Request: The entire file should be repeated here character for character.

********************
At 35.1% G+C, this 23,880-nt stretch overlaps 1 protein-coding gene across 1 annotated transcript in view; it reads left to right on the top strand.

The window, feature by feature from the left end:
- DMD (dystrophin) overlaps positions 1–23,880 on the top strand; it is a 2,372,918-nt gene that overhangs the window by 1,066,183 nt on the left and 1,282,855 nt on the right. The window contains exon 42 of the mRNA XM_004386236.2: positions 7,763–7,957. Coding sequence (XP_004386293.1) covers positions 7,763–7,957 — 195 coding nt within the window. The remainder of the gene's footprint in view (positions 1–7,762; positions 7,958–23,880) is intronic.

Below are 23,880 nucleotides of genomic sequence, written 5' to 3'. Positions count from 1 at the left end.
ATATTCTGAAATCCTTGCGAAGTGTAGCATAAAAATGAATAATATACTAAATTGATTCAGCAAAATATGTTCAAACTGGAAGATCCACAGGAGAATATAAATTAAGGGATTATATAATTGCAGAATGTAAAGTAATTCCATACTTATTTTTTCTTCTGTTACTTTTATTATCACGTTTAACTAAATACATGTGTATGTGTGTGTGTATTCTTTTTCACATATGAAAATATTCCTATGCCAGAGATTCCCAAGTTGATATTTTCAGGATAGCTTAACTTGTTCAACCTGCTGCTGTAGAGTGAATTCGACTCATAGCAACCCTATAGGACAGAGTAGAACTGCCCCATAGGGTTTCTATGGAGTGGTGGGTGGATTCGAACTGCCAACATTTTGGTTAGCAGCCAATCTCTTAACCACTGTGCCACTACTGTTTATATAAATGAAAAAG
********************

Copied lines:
At 35.1% G+C, this 23,880-nt stretch overlaps 1 protein-coding gene across 1 annotated transcript in view; it reads left to right on the top strand.

The window, feature by feature from the left end:
- DMD (dystrophin) overlaps positions 1–23,880 on the top strand; it is a 2,372,918-nt gene that overhangs the window by 1,066,183 nt on the left and 1,282,855 nt on the right. The window contains exon 42 of the mRNA XM_004386236.2: positions 7,763–7,957. Coding sequence (XP_004386293.1) covers positions 7,763–7,957 — 195 coding nt within the window. The remainder of the gene's footprint in view (positions 1–7,762; positions 7,958–23,880) is intronic.

Below are 23,880 nucleotides of genomic sequence, written 5' to 3'. Positions count from 1 at the left end.
ATATTCTGAAATCCTTGCGAAGTGTAGCATAAAAATGAATAATATACTAAATTGATTCAGCAAAATATGTTCAAACTGGAAGATCCACAGGAGAATATAAATTAAGGGATTATATAATTGCAGAATGTAAAGTAATTCCATACTTATTTTTTCTTCTGTTACTTTTATTATCACGTTTAACTAAATACATGTGTATGTGTGTGTGTATTCTTTTTCACATATGAAAATATTCCTATGCCAGAGATTCCCAAGTTGATATTTTCAGGATAGCTTAACTTGTTCAACCTGCTGCTGTAGAGTGAATTCGACTCATAGCAACCCTATAGGACAGAGTAGAACTGCCCCATAGGGTTTCTATGGAGTGGTGGGTGGATTCGAACTGCCAACATTTTGGTTAGCAGCCAATCTCTTAACCACTGTGCCACTACTGTTTATATAAATGAAAAAG